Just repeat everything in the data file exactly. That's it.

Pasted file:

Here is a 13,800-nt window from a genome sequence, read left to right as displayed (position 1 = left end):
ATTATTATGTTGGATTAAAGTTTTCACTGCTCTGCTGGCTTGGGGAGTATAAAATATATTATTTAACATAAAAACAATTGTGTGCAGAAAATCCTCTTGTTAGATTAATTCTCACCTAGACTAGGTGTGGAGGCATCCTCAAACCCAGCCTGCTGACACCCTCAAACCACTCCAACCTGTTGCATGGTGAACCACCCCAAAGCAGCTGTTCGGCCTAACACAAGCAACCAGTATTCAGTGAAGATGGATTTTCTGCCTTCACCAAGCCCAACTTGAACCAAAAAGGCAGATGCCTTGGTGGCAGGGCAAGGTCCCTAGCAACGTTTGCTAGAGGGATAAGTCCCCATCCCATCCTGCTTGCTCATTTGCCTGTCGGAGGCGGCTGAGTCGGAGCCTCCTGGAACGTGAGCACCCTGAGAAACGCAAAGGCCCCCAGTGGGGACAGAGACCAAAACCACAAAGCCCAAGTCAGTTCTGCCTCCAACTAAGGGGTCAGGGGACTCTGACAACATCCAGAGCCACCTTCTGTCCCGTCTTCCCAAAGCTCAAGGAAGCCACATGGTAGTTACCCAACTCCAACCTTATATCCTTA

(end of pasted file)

Here is a 13,800-nt window from a genome sequence, read left to right as displayed (position 1 = left end):
ATTATTATGTTGGATTAAAGTTTTCACTGCTCTGCTGGCTTGGGGAGTATAAAATATATTATTTAACATAAAAACAATTGTGTGCAGAAAATCCTCTTGTTAGATTAATTCTCACCTAGACTAGGTGTGGAGGCATCCTCAAACCCAGCCTGCTGACACCCTCAAACCACTCCAACCTGTTGCATGGTGAACCACCCCAAAGCAGCTGTTCGGCCTAACACAAGCAACCAGTATTCAGTGAAGATGGATTTTCTGCCTTCACCAAGCCCAACTTGAACCAAAAAGGCAGATGCCTTGGTGGCAGGGCAAGGTCCCTAGCAACGTTTGCTAGAGGGATAAGTCCCCATCCCATCCTGCTTGCTCATTTGCCTGTCGGAGGCGGCTGAGTCGGAGCCTCCTGGAACGTGAGCACCCTGAGAAACGCAAAGGCCCCCAGTGGGGACAGAGACCAAAACCACAAAGCCCAAGTCAGTTCTGCCTCCAACTAAGGGGTCAGGGGACTCTGACAACATCCAGAGCCACCTTCTGTCCCGTCTTCCCAAAGCTCAAGGAAGCCACATGGTAGTTACCCAACTCCAACCTTATATCCTTA